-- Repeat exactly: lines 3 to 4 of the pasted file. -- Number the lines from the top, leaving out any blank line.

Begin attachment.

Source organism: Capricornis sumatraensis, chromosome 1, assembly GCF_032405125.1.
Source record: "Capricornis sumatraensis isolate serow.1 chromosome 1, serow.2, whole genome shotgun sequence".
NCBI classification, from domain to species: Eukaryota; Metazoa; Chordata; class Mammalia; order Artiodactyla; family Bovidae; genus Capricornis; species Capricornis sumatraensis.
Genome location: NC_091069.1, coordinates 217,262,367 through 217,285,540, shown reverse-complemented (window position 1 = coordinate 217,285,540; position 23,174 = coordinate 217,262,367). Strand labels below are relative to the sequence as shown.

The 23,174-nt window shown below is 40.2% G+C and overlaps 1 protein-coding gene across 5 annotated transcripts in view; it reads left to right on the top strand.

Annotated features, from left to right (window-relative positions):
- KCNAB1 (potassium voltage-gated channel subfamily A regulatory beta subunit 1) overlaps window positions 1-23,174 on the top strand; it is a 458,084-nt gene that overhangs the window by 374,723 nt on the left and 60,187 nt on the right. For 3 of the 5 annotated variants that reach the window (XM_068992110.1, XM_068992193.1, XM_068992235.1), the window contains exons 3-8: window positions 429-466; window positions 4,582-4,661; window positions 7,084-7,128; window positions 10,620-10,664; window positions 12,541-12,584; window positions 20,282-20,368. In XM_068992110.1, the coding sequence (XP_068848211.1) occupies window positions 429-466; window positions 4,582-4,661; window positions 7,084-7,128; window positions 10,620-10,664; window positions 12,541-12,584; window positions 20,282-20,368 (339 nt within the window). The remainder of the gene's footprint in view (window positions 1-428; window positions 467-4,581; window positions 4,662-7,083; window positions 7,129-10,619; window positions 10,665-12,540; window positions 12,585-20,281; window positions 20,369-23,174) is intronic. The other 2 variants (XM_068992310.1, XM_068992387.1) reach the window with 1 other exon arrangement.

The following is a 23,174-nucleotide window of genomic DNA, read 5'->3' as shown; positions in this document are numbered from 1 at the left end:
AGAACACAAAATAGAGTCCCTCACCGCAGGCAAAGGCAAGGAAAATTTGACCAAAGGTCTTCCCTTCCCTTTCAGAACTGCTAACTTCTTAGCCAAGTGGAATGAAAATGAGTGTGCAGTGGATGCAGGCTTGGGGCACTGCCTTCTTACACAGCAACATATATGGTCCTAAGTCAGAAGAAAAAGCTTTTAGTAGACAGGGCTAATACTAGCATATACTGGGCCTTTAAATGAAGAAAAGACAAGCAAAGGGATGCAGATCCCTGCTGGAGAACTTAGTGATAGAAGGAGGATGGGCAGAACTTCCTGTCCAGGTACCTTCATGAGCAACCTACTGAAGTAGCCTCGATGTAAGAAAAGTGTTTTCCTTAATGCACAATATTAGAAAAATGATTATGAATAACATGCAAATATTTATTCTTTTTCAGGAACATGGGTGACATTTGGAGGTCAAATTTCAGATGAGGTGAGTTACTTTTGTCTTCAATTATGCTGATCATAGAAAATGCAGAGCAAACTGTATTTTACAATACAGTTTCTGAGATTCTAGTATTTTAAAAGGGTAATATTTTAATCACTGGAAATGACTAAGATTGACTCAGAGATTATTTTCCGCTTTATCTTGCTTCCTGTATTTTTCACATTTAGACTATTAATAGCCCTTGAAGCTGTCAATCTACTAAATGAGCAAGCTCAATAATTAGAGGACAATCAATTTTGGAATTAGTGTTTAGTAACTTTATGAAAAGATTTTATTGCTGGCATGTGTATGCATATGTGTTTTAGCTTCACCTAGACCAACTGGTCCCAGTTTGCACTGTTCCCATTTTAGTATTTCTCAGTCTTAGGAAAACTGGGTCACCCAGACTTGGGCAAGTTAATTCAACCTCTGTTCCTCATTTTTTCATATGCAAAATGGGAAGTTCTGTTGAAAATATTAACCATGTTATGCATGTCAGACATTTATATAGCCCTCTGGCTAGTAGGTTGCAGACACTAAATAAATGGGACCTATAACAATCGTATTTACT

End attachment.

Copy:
NCBI classification, from domain to species: Eukaryota; Metazoa; Chordata; class Mammalia; order Artiodactyla; family Bovidae; genus Capricornis; species Capricornis sumatraensis.
Genome location: NC_091069.1, coordinates 217,262,367 through 217,285,540, shown reverse-complemented (window position 1 = coordinate 217,285,540; position 23,174 = coordinate 217,262,367). Strand labels below are relative to the sequence as shown.